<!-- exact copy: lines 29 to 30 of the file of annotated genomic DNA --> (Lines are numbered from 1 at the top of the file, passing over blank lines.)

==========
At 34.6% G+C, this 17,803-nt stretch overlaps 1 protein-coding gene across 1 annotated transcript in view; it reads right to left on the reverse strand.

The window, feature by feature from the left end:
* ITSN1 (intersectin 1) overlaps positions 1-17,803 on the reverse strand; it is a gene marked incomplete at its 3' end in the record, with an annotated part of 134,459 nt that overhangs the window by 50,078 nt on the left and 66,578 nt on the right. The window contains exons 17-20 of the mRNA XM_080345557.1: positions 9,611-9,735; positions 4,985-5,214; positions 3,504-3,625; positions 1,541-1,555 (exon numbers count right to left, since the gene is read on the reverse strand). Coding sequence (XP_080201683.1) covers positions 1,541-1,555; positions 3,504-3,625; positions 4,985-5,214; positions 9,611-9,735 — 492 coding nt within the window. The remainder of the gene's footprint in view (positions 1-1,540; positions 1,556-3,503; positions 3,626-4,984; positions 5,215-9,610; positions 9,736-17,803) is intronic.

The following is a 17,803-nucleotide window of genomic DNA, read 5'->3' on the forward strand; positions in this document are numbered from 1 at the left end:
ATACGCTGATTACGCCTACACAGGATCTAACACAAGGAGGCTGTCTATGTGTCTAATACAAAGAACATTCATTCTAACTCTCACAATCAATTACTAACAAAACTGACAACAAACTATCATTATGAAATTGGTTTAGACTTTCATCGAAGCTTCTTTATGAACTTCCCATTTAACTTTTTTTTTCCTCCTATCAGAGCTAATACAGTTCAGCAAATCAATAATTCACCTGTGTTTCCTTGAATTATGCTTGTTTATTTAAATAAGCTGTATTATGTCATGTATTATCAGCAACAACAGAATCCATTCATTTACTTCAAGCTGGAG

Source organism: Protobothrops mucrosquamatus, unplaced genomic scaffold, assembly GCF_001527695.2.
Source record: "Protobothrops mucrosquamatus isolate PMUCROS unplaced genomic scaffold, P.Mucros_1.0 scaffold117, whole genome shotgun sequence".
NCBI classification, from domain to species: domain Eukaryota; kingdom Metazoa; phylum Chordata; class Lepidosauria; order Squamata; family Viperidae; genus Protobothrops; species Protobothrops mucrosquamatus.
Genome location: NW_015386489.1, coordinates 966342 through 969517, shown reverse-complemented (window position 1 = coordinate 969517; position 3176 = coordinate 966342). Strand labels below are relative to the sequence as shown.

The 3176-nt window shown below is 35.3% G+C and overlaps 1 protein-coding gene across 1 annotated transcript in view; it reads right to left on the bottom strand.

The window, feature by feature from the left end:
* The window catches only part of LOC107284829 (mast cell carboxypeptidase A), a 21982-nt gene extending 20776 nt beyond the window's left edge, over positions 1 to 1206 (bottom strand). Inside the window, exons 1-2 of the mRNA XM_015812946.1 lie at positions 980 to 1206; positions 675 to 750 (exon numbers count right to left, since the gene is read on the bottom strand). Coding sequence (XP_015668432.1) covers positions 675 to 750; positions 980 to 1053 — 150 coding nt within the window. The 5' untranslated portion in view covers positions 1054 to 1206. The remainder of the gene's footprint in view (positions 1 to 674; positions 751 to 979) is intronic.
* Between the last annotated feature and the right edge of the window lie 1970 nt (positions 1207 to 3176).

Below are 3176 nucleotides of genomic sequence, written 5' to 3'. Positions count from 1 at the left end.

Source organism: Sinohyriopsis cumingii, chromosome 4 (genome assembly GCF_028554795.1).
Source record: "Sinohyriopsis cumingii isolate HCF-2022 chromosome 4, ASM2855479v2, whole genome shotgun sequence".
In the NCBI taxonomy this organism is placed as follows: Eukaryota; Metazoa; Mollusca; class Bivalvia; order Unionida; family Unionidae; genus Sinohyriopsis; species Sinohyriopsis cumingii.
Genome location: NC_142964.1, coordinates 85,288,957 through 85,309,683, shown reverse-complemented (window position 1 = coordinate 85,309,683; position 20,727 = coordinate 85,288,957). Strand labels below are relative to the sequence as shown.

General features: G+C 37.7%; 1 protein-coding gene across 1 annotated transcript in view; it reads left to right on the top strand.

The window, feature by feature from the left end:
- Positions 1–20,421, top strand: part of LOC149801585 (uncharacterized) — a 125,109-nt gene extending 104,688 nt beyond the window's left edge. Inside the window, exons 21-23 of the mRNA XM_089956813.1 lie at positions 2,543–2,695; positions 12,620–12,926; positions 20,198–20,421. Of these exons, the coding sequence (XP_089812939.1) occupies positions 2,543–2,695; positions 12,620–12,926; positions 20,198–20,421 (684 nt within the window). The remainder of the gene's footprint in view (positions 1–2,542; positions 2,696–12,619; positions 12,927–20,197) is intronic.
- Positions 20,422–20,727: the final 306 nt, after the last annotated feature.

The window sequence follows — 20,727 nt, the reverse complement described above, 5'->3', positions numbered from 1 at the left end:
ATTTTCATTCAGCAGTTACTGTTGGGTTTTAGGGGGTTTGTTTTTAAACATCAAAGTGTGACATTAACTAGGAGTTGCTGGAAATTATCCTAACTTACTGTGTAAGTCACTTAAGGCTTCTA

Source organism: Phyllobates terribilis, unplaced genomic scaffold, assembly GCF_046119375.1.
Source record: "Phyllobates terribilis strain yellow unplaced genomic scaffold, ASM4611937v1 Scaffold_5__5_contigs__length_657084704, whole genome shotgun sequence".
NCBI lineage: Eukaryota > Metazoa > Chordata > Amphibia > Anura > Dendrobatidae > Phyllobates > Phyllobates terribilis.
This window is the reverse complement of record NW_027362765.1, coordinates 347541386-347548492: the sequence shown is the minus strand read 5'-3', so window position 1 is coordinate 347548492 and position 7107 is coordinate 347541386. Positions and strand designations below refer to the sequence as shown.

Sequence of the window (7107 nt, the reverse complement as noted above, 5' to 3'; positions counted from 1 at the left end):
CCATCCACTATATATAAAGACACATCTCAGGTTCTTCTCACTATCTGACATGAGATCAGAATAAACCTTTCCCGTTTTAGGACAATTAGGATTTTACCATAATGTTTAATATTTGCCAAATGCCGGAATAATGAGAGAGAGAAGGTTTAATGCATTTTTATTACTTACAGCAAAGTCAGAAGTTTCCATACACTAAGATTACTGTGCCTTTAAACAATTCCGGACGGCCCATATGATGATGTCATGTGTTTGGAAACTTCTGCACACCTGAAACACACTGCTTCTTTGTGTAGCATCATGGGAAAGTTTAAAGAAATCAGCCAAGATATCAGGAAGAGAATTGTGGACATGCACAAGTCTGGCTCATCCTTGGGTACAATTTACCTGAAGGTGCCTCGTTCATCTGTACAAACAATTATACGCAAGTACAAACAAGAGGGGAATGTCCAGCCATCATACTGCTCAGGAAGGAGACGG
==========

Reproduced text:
Sequence of the window (7107 nt, the reverse complement as noted above, 5' to 3'; positions counted from 1 at the left end):
CCATCCACTATATATAAAGACACATCTCAGGTTCTTCTCACTATCTGACATGAGATCAGAATAAACCTTTCCCGTTTTAGGACAATTAGGATTTTACCATAATGTTTAATATTTGCCAAATGCCGGAATAATGAGAGAGAGAAGGTTTAATGCATTTTTATTACTTACAGCAAAGTCAGAAGTTTCCATACACTAAGATTACTGTGCCTTTAAACAATTCCGGACGGCCCATATGATGATGTCATGTGTTTGGAAACTTCTGCACACCTGAAACACACTGCTTCTTTGTGTAGCATCATGGGAAAGTTTAAAGAAATCAGCCAAGATATCAGGAAGAGAATTGTGGACATGCACAAGTCTGGCTCATCCTTGGGTACAATTTACCTGAAGGTGCCTCGTTCATCTGTACAAACAATTATACGCAAGTACAAACAAGAGGGGAATGTCCAGCCATCATACTGCTCAGGAAGGAGACGG